Strong Buy – This stock offers an unusually favorable risk/reward trade-off, often one that has been rated as a Buy yet the market has sold aggressively for temporary reasons. We recommend adding to existing positions.
Buy – This stock is worth buying.
Hold – The shares are worth keeping but the risk/return trade-off is not favorable enough for more buying nor unfavorable enough to warrant selling.
Sell – This stock is approaching or has reached our price target, its value has become permanently impaired or changes in its risk or other traits warrant a sale.

Note for stock table: For stocks rated Sell, the current price is the sell date price.

The next Cabot Undervalued Stocks Advisor issue will be published on September 7, 2022.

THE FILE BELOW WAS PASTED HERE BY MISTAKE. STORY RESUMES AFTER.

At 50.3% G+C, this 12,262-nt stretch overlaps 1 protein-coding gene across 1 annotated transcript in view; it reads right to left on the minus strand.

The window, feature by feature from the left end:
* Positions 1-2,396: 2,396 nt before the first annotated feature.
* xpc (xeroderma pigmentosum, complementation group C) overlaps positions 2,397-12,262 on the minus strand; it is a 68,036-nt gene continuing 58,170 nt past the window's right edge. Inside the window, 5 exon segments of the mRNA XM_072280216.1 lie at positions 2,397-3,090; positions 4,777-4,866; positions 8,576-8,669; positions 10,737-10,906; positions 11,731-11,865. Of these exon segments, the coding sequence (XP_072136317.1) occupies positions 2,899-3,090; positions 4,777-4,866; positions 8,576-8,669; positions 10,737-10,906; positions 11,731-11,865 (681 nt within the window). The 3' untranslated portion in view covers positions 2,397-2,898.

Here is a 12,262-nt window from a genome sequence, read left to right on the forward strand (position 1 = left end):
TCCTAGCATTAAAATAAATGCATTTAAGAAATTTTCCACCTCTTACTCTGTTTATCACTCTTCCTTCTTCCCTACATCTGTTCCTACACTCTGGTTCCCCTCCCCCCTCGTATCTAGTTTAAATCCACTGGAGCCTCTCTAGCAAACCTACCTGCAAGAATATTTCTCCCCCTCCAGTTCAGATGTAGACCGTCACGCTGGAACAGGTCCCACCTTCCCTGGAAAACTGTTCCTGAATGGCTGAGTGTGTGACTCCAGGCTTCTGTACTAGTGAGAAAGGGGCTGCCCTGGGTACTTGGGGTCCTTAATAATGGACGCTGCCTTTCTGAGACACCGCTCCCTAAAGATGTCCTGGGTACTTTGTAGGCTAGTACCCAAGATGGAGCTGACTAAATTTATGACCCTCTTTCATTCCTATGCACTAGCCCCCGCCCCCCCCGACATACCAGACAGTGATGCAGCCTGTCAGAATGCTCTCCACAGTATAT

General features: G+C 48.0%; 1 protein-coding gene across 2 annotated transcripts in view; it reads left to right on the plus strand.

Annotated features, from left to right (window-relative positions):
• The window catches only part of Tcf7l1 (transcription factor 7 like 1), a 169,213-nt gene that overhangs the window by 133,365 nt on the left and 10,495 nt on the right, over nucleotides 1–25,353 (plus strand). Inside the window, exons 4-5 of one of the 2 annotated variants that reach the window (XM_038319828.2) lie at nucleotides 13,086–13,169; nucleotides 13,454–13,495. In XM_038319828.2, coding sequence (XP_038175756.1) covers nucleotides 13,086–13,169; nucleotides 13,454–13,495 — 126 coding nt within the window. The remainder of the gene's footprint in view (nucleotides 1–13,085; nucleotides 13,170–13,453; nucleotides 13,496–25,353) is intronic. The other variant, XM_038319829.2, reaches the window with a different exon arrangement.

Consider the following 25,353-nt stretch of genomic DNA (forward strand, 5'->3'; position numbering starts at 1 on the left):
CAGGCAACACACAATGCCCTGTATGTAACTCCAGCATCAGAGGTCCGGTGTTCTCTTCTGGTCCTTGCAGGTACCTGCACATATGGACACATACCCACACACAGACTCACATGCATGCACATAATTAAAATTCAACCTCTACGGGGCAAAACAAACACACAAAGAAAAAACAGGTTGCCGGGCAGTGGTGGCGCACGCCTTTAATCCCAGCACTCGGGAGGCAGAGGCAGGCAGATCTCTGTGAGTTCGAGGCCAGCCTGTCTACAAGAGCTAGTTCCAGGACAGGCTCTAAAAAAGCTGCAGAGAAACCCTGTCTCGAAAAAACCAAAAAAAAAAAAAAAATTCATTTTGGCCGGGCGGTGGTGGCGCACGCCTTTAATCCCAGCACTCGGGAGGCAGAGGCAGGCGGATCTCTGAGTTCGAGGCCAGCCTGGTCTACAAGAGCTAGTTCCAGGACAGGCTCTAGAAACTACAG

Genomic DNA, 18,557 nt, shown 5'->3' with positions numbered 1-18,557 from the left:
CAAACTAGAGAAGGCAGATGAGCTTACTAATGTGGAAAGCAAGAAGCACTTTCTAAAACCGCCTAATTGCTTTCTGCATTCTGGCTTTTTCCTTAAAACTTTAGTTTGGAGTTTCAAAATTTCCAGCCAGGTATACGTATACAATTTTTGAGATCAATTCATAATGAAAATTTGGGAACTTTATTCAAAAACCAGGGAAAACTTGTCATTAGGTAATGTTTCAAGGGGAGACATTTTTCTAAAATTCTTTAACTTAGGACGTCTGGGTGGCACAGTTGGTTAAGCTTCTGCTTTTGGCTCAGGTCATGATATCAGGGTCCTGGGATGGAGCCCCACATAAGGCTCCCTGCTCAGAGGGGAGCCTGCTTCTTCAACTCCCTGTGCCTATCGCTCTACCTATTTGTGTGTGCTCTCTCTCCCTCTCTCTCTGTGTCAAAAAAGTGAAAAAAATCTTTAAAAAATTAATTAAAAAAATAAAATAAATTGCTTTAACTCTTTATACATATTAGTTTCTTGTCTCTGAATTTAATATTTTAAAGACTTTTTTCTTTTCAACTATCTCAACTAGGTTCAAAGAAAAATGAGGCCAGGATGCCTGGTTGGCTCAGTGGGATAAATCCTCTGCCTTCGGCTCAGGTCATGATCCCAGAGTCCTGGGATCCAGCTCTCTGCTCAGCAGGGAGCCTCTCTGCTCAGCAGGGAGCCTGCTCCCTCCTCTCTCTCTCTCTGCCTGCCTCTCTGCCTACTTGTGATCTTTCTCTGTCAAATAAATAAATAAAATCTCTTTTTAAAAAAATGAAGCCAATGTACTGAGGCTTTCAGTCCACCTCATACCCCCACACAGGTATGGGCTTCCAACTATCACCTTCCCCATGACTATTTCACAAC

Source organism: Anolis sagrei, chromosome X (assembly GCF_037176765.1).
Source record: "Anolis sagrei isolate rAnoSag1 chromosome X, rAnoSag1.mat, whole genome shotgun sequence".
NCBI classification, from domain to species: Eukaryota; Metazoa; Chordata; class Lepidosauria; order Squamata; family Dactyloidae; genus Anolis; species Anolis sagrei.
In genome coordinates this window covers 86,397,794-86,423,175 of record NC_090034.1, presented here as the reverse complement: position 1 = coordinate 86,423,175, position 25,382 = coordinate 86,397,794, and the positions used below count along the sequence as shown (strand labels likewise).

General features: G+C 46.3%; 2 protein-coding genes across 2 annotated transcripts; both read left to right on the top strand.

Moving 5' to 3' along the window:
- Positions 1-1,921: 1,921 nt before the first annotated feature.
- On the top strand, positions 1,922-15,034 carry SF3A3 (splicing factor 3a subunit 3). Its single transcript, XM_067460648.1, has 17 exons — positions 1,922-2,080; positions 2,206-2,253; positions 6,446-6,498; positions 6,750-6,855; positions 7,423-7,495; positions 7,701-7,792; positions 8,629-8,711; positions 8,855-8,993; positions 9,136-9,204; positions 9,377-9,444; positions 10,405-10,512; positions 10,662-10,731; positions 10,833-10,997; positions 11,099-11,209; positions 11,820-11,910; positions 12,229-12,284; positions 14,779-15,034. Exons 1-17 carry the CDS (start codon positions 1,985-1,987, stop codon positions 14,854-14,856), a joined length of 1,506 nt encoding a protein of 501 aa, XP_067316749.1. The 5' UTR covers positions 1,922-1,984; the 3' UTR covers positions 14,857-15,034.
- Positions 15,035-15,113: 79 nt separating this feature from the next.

About the Analyst

Bruce Kaser

Bruce Kaser has more than 25 years of value investing experience in managing institutional portfolios, mutual funds and private client accounts. He has led two successful investment platform turnarounds, co-founded an investment management firm, and was principal of a $3 billion (AUM) employee-owned investment management company.

Previously, he led the event-driven small/midcap strategy for Ironwood Investment Management and was Senior Portfolio Manager with RBC Global Asset Management where he co-managed the $1 billion value/core equity platform for over a decade. He earned his MBA degree in finance and international business from the University of Chicago and earned a Bachelor of Science in finance, with honors, from Miami University (Ohio).